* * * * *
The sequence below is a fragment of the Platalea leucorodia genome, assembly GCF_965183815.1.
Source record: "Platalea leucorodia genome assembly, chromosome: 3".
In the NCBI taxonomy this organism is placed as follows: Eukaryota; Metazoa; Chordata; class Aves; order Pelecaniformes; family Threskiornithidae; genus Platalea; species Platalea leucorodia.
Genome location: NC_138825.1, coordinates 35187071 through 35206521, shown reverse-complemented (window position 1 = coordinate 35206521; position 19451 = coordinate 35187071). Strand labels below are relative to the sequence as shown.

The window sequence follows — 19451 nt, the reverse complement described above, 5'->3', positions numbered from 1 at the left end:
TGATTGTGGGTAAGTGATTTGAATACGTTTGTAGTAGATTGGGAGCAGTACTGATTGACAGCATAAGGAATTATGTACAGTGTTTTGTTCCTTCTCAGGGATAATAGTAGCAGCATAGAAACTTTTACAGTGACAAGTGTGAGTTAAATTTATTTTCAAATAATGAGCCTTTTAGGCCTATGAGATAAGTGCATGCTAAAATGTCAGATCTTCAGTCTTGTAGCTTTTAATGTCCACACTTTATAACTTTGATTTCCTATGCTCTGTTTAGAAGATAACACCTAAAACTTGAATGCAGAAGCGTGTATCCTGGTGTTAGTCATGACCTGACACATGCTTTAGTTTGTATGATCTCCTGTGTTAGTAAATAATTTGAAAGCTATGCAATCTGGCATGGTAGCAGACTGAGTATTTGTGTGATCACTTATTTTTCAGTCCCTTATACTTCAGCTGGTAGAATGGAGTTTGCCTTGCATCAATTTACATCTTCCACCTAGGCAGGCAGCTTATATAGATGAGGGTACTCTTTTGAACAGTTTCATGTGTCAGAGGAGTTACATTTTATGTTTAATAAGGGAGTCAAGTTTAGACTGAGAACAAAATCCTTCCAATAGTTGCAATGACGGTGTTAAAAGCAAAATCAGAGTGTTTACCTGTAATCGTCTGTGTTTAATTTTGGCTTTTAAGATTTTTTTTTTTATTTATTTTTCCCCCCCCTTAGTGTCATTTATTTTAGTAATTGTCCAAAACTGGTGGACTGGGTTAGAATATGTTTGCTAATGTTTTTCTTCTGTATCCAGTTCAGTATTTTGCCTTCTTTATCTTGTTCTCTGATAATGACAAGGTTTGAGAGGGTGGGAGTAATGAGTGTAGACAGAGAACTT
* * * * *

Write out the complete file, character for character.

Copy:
The sequence below is a fragment of the Platalea leucorodia genome, assembly GCF_965183815.1.
Source record: "Platalea leucorodia genome assembly, chromosome: 3".
In the NCBI taxonomy this organism is placed as follows: Eukaryota; Metazoa; Chordata; class Aves; order Pelecaniformes; family Threskiornithidae; genus Platalea; species Platalea leucorodia.
Genome location: NC_138825.1, coordinates 35187071 through 35206521, shown reverse-complemented (window position 1 = coordinate 35206521; position 19451 = coordinate 35187071). Strand labels below are relative to the sequence as shown.

The window sequence follows — 19451 nt, the reverse complement described above, 5'->3', positions numbered from 1 at the left end:
TGATTGTGGGTAAGTGATTTGAATACGTTTGTAGTAGATTGGGAGCAGTACTGATTGACAGCATAAGGAATTATGTACAGTGTTTTGTTCCTTCTCAGGGATAATAGTAGCAGCATAGAAACTTTTACAGTGACAAGTGTGAGTTAAATTTATTTTCAAATAATGAGCCTTTTAGGCCTATGAGATAAGTGCATGCTAAAATGTCAGATCTTCAGTCTTGTAGCTTTTAATGTCCACACTTTATAACTTTGATTTCCTATGCTCTGTTTAGAAGATAACACCTAAAACTTGAATGCAGAAGCGTGTATCCTGGTGTTAGTCATGACCTGACACATGCTTTAGTTTGTATGATCTCCTGTGTTAGTAAATAATTTGAAAGCTATGCAATCTGGCATGGTAGCAGACTGAGTATTTGTGTGATCACTTATTTTTCAGTCCCTTATACTTCAGCTGGTAGAATGGAGTTTGCCTTGCATCAATTTACATCTTCCACCTAGGCAGGCAGCTTATATAGATGAGGGTACTCTTTTGAACAGTTTCATGTGTCAGAGGAGTTACATTTTATGTTTAATAAGGGAGTCAAGTTTAGACTGAGAACAAAATCCTTCCAATAGTTGCAATGACGGTGTTAAAAGCAAAATCAGAGTGTTTACCTGTAATCGTCTGTGTTTAATTTTGGCTTTTAAGATTTTTTTTTTTATTTATTTTTCCCCCCCCTTAGTGTCATTTATTTTAGTAATTGTCCAAAACTGGTGGACTGGGTTAGAATATGTTTGCTAATGTTTTTCTTCTGTATCCAGTTCAGTATTTTGCCTTCTTTATCTTGTTCTCTGATAATGACAAGGTTTGAGAGGGTGGGAGTAATGAGTGTAGACAGAGAACTT